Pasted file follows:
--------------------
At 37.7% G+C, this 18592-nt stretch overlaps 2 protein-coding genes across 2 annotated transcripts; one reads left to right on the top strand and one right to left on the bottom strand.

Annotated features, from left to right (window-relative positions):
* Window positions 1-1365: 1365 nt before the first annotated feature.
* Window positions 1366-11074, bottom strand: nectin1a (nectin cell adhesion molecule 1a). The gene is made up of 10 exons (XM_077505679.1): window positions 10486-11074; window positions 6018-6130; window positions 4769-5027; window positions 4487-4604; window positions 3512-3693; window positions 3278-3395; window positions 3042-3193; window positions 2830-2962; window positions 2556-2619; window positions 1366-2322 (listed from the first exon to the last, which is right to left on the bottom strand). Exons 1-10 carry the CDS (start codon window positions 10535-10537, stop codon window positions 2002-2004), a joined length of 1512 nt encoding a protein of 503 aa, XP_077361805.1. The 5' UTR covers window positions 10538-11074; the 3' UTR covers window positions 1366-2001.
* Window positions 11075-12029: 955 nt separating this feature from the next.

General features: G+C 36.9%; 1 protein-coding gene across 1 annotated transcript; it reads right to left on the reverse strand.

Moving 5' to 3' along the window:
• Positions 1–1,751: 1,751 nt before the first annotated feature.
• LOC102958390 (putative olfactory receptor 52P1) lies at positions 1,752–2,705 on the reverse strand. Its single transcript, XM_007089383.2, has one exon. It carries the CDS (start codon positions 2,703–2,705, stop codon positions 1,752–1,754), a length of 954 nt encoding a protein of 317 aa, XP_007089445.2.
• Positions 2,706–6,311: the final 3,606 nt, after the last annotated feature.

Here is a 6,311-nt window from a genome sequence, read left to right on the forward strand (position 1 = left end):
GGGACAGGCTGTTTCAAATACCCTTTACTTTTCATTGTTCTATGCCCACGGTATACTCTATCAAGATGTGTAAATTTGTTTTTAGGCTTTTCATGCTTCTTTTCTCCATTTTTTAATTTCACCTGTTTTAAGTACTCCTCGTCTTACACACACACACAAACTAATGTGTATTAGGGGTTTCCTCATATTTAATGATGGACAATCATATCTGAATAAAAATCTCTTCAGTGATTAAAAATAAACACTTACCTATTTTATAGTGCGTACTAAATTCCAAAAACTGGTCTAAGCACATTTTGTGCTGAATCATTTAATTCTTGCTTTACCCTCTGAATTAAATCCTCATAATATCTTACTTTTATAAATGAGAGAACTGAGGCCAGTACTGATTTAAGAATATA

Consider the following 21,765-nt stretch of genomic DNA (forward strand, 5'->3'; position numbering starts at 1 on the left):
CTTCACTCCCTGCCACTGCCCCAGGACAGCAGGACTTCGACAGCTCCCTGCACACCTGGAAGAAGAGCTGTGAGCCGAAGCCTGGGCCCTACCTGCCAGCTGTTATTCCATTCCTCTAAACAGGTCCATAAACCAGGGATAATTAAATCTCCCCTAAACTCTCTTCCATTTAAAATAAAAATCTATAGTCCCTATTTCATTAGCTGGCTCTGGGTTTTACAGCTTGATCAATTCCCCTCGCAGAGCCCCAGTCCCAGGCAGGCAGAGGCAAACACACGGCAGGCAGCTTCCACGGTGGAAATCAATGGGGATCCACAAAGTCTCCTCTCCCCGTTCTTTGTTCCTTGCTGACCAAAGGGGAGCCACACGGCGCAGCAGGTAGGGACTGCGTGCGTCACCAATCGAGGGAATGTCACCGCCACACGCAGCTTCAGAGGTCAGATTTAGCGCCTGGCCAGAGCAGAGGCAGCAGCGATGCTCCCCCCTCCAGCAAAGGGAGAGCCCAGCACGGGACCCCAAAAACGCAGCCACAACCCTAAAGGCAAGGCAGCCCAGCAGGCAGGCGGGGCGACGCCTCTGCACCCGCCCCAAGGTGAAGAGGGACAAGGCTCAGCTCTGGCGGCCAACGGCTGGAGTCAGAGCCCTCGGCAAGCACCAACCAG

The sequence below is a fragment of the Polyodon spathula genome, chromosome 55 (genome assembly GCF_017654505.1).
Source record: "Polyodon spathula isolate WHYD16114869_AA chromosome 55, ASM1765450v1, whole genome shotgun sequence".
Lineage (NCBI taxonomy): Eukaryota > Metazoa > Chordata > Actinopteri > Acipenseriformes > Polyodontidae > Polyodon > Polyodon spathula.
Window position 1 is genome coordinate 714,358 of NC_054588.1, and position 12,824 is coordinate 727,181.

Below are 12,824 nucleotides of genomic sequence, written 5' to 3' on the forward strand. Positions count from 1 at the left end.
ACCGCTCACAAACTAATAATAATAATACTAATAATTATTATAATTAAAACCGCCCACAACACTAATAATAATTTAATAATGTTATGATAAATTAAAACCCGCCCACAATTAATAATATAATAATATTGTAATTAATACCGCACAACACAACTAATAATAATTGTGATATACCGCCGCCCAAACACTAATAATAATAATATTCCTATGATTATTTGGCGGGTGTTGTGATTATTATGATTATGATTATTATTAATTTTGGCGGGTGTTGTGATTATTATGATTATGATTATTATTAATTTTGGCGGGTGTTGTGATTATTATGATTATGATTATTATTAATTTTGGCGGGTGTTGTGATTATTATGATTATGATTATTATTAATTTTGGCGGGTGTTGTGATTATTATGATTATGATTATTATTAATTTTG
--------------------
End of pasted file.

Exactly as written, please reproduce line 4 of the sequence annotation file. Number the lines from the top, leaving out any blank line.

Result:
* Window positions 1366-11074, bottom strand: nectin1a (nectin cell adhesion molecule 1a). The gene is made up of 10 exons (XM_077505679.1): window positions 10486-11074; window positions 6018-6130; window positions 4769-5027; window positions 4487-4604; window positions 3512-3693; window positions 3278-3395; window positions 3042-3193; window positions 2830-2962; window positions 2556-2619; window positions 1366-2322 (listed from the first exon to the last, which is right to left on the bottom strand). Exons 1-10 carry the CDS (start codon window positions 10535-10537, stop codon window positions 2002-2004), a joined length of 1512 nt encoding a protein of 503 aa, XP_077361805.1. The 5' UTR covers window positions 10538-11074; the 3' UTR covers window positions 1366-2001.